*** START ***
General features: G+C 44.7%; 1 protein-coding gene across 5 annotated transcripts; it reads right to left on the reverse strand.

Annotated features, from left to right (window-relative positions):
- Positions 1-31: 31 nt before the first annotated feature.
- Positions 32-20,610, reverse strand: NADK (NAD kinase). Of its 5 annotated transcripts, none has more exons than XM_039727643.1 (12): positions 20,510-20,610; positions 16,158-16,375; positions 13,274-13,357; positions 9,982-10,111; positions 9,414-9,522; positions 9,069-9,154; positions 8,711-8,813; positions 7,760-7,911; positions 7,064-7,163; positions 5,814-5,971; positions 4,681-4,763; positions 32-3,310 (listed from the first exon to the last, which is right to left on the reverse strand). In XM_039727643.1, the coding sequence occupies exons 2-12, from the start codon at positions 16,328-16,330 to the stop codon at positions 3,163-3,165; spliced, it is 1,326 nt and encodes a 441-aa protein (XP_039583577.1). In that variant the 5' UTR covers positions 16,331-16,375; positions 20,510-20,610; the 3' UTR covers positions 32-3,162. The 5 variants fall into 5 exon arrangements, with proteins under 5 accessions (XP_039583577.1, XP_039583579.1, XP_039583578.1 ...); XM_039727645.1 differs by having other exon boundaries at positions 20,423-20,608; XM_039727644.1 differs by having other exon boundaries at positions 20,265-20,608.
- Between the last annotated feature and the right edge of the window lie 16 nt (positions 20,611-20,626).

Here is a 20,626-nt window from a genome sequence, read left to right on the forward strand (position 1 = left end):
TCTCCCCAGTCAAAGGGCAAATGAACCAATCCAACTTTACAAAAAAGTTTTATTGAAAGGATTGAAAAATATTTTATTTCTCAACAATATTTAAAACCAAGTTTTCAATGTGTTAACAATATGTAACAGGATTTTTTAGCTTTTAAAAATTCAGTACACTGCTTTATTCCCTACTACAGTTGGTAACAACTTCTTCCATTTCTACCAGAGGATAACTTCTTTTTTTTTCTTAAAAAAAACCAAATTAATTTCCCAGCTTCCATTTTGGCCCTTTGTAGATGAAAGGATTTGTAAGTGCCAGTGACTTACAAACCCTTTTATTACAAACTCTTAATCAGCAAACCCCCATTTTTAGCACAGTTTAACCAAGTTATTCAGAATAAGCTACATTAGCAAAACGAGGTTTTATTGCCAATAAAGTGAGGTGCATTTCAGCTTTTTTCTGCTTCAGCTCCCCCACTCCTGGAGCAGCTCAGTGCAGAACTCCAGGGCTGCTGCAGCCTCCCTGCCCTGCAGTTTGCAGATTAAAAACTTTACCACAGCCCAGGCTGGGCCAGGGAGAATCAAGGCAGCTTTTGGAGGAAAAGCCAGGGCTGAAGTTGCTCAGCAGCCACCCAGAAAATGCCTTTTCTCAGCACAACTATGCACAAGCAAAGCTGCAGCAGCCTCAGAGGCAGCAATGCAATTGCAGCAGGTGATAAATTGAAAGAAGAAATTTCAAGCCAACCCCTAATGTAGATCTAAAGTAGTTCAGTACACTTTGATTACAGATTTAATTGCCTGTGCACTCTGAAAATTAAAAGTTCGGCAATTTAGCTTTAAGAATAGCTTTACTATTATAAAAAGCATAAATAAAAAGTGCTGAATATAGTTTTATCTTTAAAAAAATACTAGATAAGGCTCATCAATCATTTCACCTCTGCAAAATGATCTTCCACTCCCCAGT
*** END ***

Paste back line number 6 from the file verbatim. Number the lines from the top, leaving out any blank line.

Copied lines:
Here is a 20,626-nt window from a genome sequence, read left to right on the forward strand (position 1 = left end):